Degree Name

Master of Environmental Science - Research


School of Earth and Environmental Sciences - Faculty of Science


The variation in vegetation structure is often recognised as one of the main factors attributing to the wide diversity of wildlife supported by Australian Eucalyptus forests. Disturbances that affect the vegetation structure can have repercussions to the animals that rely on certain compositions of plants. Many plants and animals are able to survive under certain disturbance regimes. However, changing the regime can threaten the flora and fauna species within a community. Inappropriate fire regimes are one such threatening process. Yet fuel reduction is a key element of fire management. There is often a conflict between the fire regime needed to keep fuel loads at a level thought to be adequate to assist in managing unplanned fire, and those that would maintain vegetation structure and therefore wildlife diversity. Therefore, in areas where the protection of biodiversity is particularly important there is a need to predict the ecological effects of a fuel reduction burn regime. A number of studies had shown that abundance and distribution of grounddwelling mammals and understorey birds can be estimated from measures of habitat complexity and is has been demonstrated that the effects of fire on these groups can be predicted by changes to vegetation structure. This study uses fuel levels and habitat complexity scores to develop a model to predict the impacts of prescribed burns with different intensities and extents on distribution and abundance of ground-dwelling mammals and understorey birds in 6 different vegetation communities at Coolah Tops National Park, NSW. Within each of the six vegetation communities 25 survey sites were randomly selected. Fuel loads were estimated using litter depth, the dominant plant species were identified and both mammal and bird habitat complexity scores established using revised tables from the literature. The model, devised using the data collected in the field, was used to calculate the change in habitat complexity scores after four different fire scenarios. These modifications were then used to predict the likely affects of the different fire models on ground-dwelling mammals and understorey birds and to produce some implications and recommendations for management. Fire extent had a larger impact on ground-dwelling mammals then fires intensity, with fires that left fewer patches unburnt reducing overall vegetation structure regardless of intensity. Birds however, were predicted to be affected by both intensity and extent, with the greatest impact being seen in the high intensity low patchiness burn models and the lowest impact in the low intensity high patchiness model. The implications for management of this study is that, at least for mammals, fire extent needs to be controlled more then the intensity in order to maintain some refuge areas. Overall, at least temporarily, mammal diversity may be expected to decline by 50-100% and bird diversity by half in the sort of fuel reduction burns that may be applied in a fire management program. Small ground-dwelling mammal abundance is likely to be reduced to zero, while medium to large ground-dwelling mammal abundance is likely to increase dramatically from zero under this fire management program. Understorey bird species likely to be promoted are those able to tolerate open vegetation while those that need dense understoreys will be disadvantaged.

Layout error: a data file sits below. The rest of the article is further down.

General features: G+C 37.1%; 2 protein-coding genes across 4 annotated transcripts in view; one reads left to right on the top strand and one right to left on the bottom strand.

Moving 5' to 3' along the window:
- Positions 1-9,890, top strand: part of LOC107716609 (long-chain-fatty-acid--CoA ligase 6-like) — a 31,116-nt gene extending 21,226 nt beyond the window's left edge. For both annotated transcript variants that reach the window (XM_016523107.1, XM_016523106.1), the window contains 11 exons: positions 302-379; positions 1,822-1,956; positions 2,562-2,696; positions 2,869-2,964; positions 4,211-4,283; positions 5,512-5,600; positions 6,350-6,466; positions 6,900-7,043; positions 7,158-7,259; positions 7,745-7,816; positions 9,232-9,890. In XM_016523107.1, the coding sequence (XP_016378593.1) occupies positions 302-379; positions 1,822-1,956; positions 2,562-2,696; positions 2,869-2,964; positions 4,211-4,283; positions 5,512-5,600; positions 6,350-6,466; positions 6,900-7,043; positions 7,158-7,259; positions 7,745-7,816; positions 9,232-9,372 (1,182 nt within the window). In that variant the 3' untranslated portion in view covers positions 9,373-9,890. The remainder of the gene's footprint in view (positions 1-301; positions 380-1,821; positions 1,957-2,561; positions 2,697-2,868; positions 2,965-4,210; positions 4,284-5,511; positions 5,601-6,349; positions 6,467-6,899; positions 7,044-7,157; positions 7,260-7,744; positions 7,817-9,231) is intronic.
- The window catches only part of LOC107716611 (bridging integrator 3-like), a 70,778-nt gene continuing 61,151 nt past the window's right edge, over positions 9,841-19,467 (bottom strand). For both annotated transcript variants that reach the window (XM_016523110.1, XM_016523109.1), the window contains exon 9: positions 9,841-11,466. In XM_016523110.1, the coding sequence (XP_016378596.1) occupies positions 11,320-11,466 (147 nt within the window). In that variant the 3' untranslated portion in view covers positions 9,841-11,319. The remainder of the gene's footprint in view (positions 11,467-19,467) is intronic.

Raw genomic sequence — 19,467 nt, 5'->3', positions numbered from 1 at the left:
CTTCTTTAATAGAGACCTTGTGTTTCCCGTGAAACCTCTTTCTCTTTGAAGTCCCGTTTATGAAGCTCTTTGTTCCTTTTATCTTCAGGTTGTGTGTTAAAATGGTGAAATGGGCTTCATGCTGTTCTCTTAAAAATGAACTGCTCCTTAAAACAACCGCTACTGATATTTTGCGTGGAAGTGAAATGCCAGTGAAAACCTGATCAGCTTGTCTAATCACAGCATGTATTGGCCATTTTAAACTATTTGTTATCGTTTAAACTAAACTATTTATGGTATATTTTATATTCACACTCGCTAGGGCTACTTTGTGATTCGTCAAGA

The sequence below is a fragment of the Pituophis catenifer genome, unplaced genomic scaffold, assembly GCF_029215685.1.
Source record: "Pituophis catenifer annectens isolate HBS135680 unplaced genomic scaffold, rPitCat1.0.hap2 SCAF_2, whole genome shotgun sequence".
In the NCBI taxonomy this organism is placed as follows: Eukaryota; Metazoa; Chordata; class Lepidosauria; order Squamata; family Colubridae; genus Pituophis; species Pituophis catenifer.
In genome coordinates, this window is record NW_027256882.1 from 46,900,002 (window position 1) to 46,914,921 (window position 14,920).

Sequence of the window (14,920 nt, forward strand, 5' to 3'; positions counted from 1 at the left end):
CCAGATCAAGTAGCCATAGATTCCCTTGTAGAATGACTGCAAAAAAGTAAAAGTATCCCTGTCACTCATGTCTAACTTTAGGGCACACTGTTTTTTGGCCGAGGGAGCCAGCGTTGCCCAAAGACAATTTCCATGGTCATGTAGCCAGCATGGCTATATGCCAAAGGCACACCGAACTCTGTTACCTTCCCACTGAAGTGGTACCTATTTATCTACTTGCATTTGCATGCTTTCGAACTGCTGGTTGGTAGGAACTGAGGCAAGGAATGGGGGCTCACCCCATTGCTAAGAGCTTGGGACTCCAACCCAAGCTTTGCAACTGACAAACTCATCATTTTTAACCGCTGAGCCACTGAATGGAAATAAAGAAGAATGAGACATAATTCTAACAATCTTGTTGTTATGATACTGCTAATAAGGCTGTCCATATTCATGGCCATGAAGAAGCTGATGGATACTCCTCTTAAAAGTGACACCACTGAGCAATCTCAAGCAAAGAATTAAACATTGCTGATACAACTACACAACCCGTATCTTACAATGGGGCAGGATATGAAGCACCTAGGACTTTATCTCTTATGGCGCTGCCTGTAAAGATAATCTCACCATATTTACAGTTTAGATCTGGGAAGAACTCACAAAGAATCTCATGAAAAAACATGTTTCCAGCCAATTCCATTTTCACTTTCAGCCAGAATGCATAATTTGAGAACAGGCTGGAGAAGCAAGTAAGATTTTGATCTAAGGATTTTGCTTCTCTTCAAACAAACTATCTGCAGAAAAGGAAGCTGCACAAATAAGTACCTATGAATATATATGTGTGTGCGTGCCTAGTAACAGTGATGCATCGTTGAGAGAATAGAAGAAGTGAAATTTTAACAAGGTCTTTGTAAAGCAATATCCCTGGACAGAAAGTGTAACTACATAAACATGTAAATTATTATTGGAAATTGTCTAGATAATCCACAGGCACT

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Unless otherwise indicated, the views expressed in this thesis are those of the author and do not necessarily represent the views of the University of Wollongong.